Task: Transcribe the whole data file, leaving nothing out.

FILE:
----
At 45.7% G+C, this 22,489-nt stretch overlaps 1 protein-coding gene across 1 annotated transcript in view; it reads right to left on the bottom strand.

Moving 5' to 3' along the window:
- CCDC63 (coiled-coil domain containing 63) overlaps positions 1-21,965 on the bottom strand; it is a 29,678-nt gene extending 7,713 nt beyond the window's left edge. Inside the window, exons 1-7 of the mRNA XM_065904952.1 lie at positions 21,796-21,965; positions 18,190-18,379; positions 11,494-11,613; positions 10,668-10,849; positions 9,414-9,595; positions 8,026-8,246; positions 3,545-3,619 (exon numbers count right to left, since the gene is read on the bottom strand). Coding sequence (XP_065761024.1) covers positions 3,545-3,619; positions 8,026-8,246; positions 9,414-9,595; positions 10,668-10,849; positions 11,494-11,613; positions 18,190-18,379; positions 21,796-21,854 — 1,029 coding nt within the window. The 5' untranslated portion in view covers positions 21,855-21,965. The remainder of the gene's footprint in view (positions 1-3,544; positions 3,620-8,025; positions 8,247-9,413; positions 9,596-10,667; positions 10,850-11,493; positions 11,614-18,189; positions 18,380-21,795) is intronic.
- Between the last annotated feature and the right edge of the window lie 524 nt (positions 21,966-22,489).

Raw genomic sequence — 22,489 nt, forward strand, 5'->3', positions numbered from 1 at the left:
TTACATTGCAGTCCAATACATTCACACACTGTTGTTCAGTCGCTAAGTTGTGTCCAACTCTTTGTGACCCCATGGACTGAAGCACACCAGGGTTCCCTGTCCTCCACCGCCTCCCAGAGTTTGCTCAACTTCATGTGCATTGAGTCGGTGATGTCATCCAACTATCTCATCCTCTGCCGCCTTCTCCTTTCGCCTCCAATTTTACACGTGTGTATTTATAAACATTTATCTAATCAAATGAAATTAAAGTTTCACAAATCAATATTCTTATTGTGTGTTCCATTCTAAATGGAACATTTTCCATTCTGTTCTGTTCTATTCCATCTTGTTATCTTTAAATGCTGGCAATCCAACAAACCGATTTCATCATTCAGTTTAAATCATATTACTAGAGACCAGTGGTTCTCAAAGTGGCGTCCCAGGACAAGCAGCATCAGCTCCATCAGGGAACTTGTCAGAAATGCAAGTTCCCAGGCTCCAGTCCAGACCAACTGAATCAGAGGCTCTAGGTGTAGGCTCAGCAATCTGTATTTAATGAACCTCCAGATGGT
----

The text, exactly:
At 45.7% G+C, this 22,489-nt stretch overlaps 1 protein-coding gene across 1 annotated transcript in view; it reads right to left on the bottom strand.

Moving 5' to 3' along the window:
- CCDC63 (coiled-coil domain containing 63) overlaps positions 1-21,965 on the bottom strand; it is a 29,678-nt gene extending 7,713 nt beyond the window's left edge. Inside the window, exons 1-7 of the mRNA XM_065904952.1 lie at positions 21,796-21,965; positions 18,190-18,379; positions 11,494-11,613; positions 10,668-10,849; positions 9,414-9,595; positions 8,026-8,246; positions 3,545-3,619 (exon numbers count right to left, since the gene is read on the bottom strand). Coding sequence (XP_065761024.1) covers positions 3,545-3,619; positions 8,026-8,246; positions 9,414-9,595; positions 10,668-10,849; positions 11,494-11,613; positions 18,190-18,379; positions 21,796-21,854 — 1,029 coding nt within the window. The 5' untranslated portion in view covers positions 21,855-21,965. The remainder of the gene's footprint in view (positions 1-3,544; positions 3,620-8,025; positions 8,247-9,413; positions 9,596-10,667; positions 10,850-11,493; positions 11,614-18,189; positions 18,380-21,795) is intronic.
- Between the last annotated feature and the right edge of the window lie 524 nt (positions 21,966-22,489).

Raw genomic sequence — 22,489 nt, forward strand, 5'->3', positions numbered from 1 at the left:
TTACATTGCAGTCCAATACATTCACACACTGTTGTTCAGTCGCTAAGTTGTGTCCAACTCTTTGTGACCCCATGGACTGAAGCACACCAGGGTTCCCTGTCCTCCACCGCCTCCCAGAGTTTGCTCAACTTCATGTGCATTGAGTCGGTGATGTCATCCAACTATCTCATCCTCTGCCGCCTTCTCCTTTCGCCTCCAATTTTACACGTGTGTATTTATAAACATTTATCTAATCAAATGAAATTAAAGTTTCACAAATCAATATTCTTATTGTGTGTTCCATTCTAAATGGAACATTTTCCATTCTGTTCTGTTCTATTCCATCTTGTTATCTTTAAATGCTGGCAATCCAACAAACCGATTTCATCATTCAGTTTAAATCATATTACTAGAGACCAGTGGTTCTCAAAGTGGCGTCCCAGGACAAGCAGCATCAGCTCCATCAGGGAACTTGTCAGAAATGCAAGTTCCCAGGCTCCAGTCCAGACCAACTGAATCAGAGGCTCTAGGTGTAGGCTCAGCAATCTGTATTTAATGAACCTCCAGATGGT